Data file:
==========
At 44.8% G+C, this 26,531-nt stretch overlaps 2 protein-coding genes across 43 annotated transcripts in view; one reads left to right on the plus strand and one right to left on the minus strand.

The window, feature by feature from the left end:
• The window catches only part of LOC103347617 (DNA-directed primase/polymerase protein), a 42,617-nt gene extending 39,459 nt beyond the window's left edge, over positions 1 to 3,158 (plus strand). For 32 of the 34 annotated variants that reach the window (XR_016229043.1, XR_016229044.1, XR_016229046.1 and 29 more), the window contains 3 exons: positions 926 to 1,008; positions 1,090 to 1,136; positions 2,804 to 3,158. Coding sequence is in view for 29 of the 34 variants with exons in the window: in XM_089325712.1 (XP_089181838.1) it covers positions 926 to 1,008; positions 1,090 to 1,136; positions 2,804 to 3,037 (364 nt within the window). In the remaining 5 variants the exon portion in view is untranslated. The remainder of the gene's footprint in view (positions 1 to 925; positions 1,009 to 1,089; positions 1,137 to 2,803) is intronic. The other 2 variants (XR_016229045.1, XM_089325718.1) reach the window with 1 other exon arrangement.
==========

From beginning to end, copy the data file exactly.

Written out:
At 44.8% G+C, this 26,531-nt stretch overlaps 2 protein-coding genes across 43 annotated transcripts in view; one reads left to right on the plus strand and one right to left on the minus strand.

The window, feature by feature from the left end:
• The window catches only part of LOC103347617 (DNA-directed primase/polymerase protein), a 42,617-nt gene extending 39,459 nt beyond the window's left edge, over positions 1 to 3,158 (plus strand). For 32 of the 34 annotated variants that reach the window (XR_016229043.1, XR_016229044.1, XR_016229046.1 and 29 more), the window contains 3 exons: positions 926 to 1,008; positions 1,090 to 1,136; positions 2,804 to 3,158. Coding sequence is in view for 29 of the 34 variants with exons in the window: in XM_089325712.1 (XP_089181838.1) it covers positions 926 to 1,008; positions 1,090 to 1,136; positions 2,804 to 3,037 (364 nt within the window). In the remaining 5 variants the exon portion in view is untranslated. The remainder of the gene's footprint in view (positions 1 to 925; positions 1,009 to 1,089; positions 1,137 to 2,803) is intronic. The other 2 variants (XR_016229045.1, XM_089325718.1) reach the window with 1 other exon arrangement.